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THE PRINCIPLES AND CONCEPTS OF TECHNICAL WRITING
This essay highlights the essentials of oral, written and graphical communication for software engineers . Principles of technical writing, types of documents and strategies for gathering information and writing documents, including presentations. Appropriate use of tables, graphics and references. Basics of how to work effectively with others, notion of what motivates people, concepts of group dynamics. Principles of effective oral communication both at the interpersonal level and when making presentations to groups, strategies for listening, persuasion and negotiation.
|language || ||english
|wordcount || ||19319 (cca 55 pages)
|contextual quality || ||N/A
|language level || ||N/A
|price || ||free
|sources || ||4
Table of contents
1 Essentials and types of writings used in communication
2 The writing process, principles and strategies of information gathering
3 Organization of Technical writing
4 Technical Definitions and Techniques of technical writing
5 Technical summaries and use of graphics
6 Writing of instructions, software user manuals
7 Writing minutes of meeting, Business letters and contracts, curriculum vitae/resume
8 Writing of technical reports,. a proposal, research paper etc
9 Basics of how to work effectively with others and motivating factors
10 Concepts of group dynamics
11 Principles of effective oral communication
12 Strategies of listening, persuasion and negotiation
Preview of the essay: THE PRINCIPLES AND CONCEPTS OF TECHNICAL WRITING
Introduction to Technical Writing
They are many types of writing:
• Fiction – that includes poetry, short stories, plays and novels.
• Expressive writing – that records a subjective, emotional response to a personal experience. Journals and diary entries are examples of expressive writing. The goal of expressive writing is to express one’s feelings through description and narrative.
• Expository writing – this analyzes a topic objectively where the goal is to explain and thereby reveal your knowledge of a subject, once you explain the topic you don’t expect response from the reader.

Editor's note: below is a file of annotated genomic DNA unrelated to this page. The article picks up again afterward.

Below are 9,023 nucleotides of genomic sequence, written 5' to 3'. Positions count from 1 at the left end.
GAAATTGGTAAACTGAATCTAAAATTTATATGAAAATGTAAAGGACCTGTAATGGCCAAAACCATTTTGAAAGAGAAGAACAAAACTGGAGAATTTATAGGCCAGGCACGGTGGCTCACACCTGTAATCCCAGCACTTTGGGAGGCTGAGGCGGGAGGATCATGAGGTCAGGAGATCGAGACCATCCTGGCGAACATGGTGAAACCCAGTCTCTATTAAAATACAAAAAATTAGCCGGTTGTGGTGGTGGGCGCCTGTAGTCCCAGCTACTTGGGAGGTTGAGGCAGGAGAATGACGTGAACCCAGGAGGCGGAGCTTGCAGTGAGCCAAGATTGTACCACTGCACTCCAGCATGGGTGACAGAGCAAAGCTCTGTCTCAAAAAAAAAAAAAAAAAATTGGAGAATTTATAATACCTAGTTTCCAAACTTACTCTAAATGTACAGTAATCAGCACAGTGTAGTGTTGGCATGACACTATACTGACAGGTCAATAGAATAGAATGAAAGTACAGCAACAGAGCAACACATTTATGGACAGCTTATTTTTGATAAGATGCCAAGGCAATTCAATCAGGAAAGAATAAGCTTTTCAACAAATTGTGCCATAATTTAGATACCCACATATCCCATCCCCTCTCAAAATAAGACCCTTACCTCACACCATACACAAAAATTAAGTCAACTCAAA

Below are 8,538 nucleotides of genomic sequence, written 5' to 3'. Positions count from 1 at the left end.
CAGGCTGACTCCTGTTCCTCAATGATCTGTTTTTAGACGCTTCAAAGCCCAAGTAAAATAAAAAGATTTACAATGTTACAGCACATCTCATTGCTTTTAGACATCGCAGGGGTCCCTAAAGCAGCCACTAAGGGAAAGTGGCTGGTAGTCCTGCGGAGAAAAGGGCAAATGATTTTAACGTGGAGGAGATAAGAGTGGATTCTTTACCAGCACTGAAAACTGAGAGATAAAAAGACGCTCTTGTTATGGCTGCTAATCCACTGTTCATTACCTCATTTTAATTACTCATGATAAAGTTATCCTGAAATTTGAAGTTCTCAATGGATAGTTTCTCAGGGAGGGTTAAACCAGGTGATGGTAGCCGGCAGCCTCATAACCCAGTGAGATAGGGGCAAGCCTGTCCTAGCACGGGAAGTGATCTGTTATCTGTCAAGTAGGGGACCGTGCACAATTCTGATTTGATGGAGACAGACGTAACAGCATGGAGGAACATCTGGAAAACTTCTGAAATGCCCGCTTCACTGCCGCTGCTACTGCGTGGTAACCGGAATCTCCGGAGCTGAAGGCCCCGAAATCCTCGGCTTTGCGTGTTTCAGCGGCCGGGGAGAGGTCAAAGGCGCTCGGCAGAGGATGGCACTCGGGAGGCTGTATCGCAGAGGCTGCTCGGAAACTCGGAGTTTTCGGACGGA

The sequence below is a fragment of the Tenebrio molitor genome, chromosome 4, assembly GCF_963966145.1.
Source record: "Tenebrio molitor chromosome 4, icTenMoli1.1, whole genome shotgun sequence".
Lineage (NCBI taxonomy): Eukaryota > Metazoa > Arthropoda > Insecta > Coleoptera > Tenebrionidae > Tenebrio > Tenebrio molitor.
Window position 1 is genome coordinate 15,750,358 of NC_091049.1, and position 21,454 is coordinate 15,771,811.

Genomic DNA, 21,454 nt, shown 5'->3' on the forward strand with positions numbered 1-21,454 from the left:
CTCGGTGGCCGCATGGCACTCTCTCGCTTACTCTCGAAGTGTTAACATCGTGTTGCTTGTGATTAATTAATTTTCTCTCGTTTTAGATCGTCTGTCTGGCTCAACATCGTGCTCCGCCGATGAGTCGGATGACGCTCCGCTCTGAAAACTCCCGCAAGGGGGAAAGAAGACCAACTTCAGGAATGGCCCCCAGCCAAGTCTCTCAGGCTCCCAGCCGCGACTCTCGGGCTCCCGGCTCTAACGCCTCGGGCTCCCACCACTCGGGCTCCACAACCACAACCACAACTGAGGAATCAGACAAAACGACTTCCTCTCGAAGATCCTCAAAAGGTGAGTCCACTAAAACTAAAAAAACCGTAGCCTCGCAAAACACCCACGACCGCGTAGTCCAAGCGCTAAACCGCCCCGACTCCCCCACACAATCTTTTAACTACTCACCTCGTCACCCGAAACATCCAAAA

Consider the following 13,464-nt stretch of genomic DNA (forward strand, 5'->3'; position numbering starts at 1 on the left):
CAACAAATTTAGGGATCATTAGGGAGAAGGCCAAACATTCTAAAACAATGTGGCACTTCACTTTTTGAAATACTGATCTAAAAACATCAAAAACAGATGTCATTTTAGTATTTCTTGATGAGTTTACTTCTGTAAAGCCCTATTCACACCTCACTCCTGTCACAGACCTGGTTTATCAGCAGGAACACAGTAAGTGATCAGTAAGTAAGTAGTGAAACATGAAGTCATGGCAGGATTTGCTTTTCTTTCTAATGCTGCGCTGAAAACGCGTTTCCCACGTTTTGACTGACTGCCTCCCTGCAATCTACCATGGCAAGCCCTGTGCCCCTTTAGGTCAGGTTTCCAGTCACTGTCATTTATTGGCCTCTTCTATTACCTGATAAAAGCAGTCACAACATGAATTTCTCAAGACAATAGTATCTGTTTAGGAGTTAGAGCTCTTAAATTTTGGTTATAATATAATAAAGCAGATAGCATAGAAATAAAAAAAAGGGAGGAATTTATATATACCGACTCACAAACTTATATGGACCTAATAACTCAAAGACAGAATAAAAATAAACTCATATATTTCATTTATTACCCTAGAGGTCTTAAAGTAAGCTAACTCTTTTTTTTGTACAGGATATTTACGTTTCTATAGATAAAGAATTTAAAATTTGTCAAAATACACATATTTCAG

• Persuasive writing – this combines the emotional of expressive writing with the analytical traits of expository writing. The goal of persuasive writing is to sway the reader’s emotional attitude toward a topic. Examples are Editorials.
Technical writing is different from the above since it requires a give and take, a dialogue, a follow-up and/or input and action. For example when you write a memo, you expect a reaction. May be you wanted a suggestion, a job completed or problems solved. When you write a letter you expect some one to follow the steps outlined for example for software. For technical writing the writer is not detached from the reader. Finally the purpose of technical writing is to link you with your boss, you and your clients, you and your co-workers.
Purpose of Technical Writing
Technical writing can accomplish many purposes for example:
• Automotive technicians document mechanical problems.
• Electronic engineering technicians write maintenance procedures.
• Computer technicians write instructions for user manuals.
• Investment counselors document ...
... presentation, blackboards or flip charts are useful. If you ask for responses, it is a good idea to record them somehow. Otherwise, your audience will think you are not really listening to them.
Always be careful note to get “tired” to the mechanics of your aids: Remember they are aids only; if an aid overwhelms or dominates your talk, it must not be used. If it is too complicated, find another way to make your point.
Things to Think About
1. Oral Communication is different from written Communication
Listeners have one chance to hear your talk and can’t “re-read” when they get confused. In many situations, they have or will hear several talks on the same day. Being clear is particularly important if the audience can’t ask questions during the talk. There are two well-known ways to communicate your points effectively. The first is to K.I.S.S (Keep it simple stupid). Focus on getting one to there key points across. Think about how much you remember from a talk last week. Second, repeat key insights: Tell them what you are going to tell them (Forecast), tell them, and tell them what you told them (summary).
2. Think about your audience
Most audiences should be addressed in layers; some are experts in your sub-area, some are experts in the general area, and others know little or nothing.
3. Think about your symbolic goals
For conference talks, for example, I recommend two Symbolic goals: Leave your audience with a clear picture of the gist of your contribution, and make them want to read your paper. Your presentation should not replace your paper, but rather whet the audience appetite for it. Thus, it is commonly useful to allude to information in the paper that can’t be covered adequately in the presentation.
Essay is in categories
This is very useful. It is exhaustive and lengthy and very substantial.